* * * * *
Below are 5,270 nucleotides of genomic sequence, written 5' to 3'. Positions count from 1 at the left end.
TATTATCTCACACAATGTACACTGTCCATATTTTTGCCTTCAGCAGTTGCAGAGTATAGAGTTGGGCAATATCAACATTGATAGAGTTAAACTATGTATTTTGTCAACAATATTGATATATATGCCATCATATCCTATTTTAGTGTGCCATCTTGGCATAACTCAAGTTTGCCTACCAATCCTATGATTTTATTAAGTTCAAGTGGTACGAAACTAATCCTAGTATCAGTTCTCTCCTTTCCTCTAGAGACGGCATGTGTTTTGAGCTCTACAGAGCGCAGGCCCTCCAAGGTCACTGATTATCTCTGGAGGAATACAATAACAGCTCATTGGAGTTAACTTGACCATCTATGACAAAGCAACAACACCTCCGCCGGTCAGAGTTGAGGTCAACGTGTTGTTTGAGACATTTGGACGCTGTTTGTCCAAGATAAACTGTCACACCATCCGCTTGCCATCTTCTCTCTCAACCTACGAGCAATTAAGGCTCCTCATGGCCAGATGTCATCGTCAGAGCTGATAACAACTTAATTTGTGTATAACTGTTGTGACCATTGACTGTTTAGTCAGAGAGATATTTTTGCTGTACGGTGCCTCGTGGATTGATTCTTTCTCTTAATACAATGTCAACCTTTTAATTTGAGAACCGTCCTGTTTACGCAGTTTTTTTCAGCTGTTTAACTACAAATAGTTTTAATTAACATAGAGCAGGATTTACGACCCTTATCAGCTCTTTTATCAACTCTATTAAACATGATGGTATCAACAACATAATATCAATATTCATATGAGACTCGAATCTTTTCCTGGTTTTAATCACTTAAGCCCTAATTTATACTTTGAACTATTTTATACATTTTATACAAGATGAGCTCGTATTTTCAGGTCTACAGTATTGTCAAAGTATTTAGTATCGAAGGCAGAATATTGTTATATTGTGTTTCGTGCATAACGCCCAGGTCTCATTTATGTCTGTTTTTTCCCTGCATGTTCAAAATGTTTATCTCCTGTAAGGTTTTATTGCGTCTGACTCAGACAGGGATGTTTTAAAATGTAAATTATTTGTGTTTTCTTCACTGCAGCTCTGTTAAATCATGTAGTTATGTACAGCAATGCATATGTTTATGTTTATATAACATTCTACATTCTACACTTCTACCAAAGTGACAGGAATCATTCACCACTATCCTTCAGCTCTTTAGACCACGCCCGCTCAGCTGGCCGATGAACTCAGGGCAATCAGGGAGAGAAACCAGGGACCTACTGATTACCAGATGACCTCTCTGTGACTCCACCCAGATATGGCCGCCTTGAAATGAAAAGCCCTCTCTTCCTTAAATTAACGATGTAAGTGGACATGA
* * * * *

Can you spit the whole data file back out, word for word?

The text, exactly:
Below are 5,270 nucleotides of genomic sequence, written 5' to 3'. Positions count from 1 at the left end.
TATTATCTCACACAATGTACACTGTCCATATTTTTGCCTTCAGCAGTTGCAGAGTATAGAGTTGGGCAATATCAACATTGATAGAGTTAAACTATGTATTTTGTCAACAATATTGATATATATGCCATCATATCCTATTTTAGTGTGCCATCTTGGCATAACTCAAGTTTGCCTACCAATCCTATGATTTTATTAAGTTCAAGTGGTACGAAACTAATCCTAGTATCAGTTCTCTCCTTTCCTCTAGAGACGGCATGTGTTTTGAGCTCTACAGAGCGCAGGCCCTCCAAGGTCACTGATTATCTCTGGAGGAATACAATAACAGCTCATTGGAGTTAACTTGACCATCTATGACAAAGCAACAACACCTCCGCCGGTCAGAGTTGAGGTCAACGTGTTGTTTGAGACATTTGGACGCTGTTTGTCCAAGATAAACTGTCACACCATCCGCTTGCCATCTTCTCTCTCAACCTACGAGCAATTAAGGCTCCTCATGGCCAGATGTCATCGTCAGAGCTGATAACAACTTAATTTGTGTATAACTGTTGTGACCATTGACTGTTTAGTCAGAGAGATATTTTTGCTGTACGGTGCCTCGTGGATTGATTCTTTCTCTTAATACAATGTCAACCTTTTAATTTGAGAACCGTCCTGTTTACGCAGTTTTTTTCAGCTGTTTAACTACAAATAGTTTTAATTAACATAGAGCAGGATTTACGACCCTTATCAGCTCTTTTATCAACTCTATTAAACATGATGGTATCAACAACATAATATCAATATTCATATGAGACTCGAATCTTTTCCTGGTTTTAATCACTTAAGCCCTAATTTATACTTTGAACTATTTTATACATTTTATACAAGATGAGCTCGTATTTTCAGGTCTACAGTATTGTCAAAGTATTTAGTATCGAAGGCAGAATATTGTTATATTGTGTTTCGTGCATAACGCCCAGGTCTCATTTATGTCTGTTTTTTCCCTGCATGTTCAAAATGTTTATCTCCTGTAAGGTTTTATTGCGTCTGACTCAGACAGGGATGTTTTAAAATGTAAATTATTTGTGTTTTCTTCACTGCAGCTCTGTTAAATCATGTAGTTATGTACAGCAATGCATATGTTTATGTTTATATAACATTCTACATTCTACACTTCTACCAAAGTGACAGGAATCATTCACCACTATCCTTCAGCTCTTTAGACCACGCCCGCTCAGCTGGCCGATGAACTCAGGGCAATCAGGGAGAGAAACCAGGGACCTACTGATTACCAGATGACCTCTCTGTGACTCCACCCAGATATGGCCGCCTTGAAATGAAAAGCCCTCTCTTCCTTAAATTAACGATGTAAGTGGACATGA